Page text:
Secondly, how does God save us? Well, it happens in two phases. Phase One: God the Father sends the Son, who died and rose again for us, breaking the power of evil once for all, and paying the full penalty for our sin. Phase Two: The Son sends the Holy Spirit, whom he poured out upon us. The cross and resurrection is the once for all objective saving act. And it is the Holy Spirit, who enters our hearts and applies to our lives all that Jesus has done for us. How does God save us? One: His Son. Two: his Spirit.
Thirdly, what happens to us when God saves us? It's there in verse 5: 'the washing of rebirth and renewal by the Holy Spirit'. We are given a new life. That's what happens. The living death of verse 3 becomes history. We experience a rebirth which is symbolised in baptism but which is the work of the Spirit within us. We are born again. We are made new. 'Rebirth' and 'renewal' are really two words for the same thing. And it is the giving and sustaining of that new life which is the basic work of the Holy Spirit in every Christian.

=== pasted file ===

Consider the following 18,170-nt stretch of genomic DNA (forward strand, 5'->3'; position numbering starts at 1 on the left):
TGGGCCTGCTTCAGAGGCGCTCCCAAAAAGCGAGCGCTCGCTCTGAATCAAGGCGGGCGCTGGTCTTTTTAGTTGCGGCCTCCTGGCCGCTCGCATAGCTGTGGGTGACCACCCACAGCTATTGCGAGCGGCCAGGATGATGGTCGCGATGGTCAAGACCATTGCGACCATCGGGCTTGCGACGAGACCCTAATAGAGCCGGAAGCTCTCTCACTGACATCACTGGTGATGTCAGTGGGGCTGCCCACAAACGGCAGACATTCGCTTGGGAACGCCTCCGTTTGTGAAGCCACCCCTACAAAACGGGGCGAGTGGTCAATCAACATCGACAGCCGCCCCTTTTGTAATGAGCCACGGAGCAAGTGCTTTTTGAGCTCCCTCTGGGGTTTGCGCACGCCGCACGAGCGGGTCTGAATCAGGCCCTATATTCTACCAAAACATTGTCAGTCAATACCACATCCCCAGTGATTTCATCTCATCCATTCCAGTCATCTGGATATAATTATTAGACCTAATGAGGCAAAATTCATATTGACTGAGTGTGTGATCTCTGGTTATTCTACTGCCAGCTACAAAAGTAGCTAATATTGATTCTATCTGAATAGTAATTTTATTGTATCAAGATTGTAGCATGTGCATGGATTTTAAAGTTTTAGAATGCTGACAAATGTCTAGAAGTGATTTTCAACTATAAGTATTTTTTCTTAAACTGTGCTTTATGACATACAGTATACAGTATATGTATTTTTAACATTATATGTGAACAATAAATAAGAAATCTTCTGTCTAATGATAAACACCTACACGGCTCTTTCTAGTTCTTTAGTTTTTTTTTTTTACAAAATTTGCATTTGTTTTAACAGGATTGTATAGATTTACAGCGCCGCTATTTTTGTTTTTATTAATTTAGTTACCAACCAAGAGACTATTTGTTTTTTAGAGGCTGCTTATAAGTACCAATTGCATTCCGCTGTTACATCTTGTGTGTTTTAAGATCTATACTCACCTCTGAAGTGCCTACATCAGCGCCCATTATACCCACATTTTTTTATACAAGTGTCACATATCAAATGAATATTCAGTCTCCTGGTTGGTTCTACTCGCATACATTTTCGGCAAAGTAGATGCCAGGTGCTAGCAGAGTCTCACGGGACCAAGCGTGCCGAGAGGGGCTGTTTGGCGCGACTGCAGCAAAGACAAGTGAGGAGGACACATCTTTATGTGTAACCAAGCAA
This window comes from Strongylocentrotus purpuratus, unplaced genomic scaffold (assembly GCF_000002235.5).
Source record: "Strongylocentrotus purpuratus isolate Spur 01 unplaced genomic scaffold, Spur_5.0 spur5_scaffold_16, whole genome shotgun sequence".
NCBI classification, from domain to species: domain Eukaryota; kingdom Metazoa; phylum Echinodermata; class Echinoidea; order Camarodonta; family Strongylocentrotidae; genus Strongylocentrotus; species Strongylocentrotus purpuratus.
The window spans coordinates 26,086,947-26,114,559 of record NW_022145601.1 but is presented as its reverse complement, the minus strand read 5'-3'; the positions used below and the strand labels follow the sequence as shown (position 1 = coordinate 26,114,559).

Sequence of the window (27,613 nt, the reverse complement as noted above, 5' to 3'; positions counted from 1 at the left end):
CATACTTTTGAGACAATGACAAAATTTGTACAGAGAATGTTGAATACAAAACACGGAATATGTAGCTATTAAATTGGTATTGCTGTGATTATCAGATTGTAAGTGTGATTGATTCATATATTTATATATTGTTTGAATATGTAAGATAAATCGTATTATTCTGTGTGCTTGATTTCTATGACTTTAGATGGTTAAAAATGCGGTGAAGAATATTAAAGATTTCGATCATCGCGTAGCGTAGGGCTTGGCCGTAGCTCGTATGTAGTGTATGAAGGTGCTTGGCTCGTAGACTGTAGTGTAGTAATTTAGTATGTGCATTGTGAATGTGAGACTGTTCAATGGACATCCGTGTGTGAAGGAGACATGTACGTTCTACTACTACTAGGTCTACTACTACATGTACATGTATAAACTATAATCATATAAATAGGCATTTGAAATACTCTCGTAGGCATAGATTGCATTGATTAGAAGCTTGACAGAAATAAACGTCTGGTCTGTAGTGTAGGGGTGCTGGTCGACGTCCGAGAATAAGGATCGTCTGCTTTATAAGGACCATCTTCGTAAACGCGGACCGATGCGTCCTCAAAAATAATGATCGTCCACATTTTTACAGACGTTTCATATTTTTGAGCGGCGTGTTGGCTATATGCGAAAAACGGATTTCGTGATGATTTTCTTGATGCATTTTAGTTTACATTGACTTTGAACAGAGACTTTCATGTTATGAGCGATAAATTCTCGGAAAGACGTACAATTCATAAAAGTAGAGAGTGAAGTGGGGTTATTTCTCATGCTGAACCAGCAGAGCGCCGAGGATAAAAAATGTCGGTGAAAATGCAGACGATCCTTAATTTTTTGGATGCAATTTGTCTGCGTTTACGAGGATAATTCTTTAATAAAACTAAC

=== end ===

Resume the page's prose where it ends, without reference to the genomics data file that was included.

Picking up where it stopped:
Fourthly, when does God save us? One good answer to that would be 'when Jesus dies and rises from the dead'. Another right answer would simply be 'when he chooses to'. But I want to draw your attention to a third answer, which is actually embedded here in verse 8. In that verse Paul is concerned that
'those who have trusted in God may be careful to devote themselves to doing what is good'.When does God save us? When we put our trust in God. You cannot have the Holy Spirit in your life without trusting God. You cannot trust God without the Holy Spirit in your life. Trusting God means accepting his verdict on our lives. It means believing in Jesus. It means asking for the Holy Spirit. And that kind of trust is not something you do once and then forget about. It is the bread and butter of a life made new by the indwelling presence of the Holy Spirit.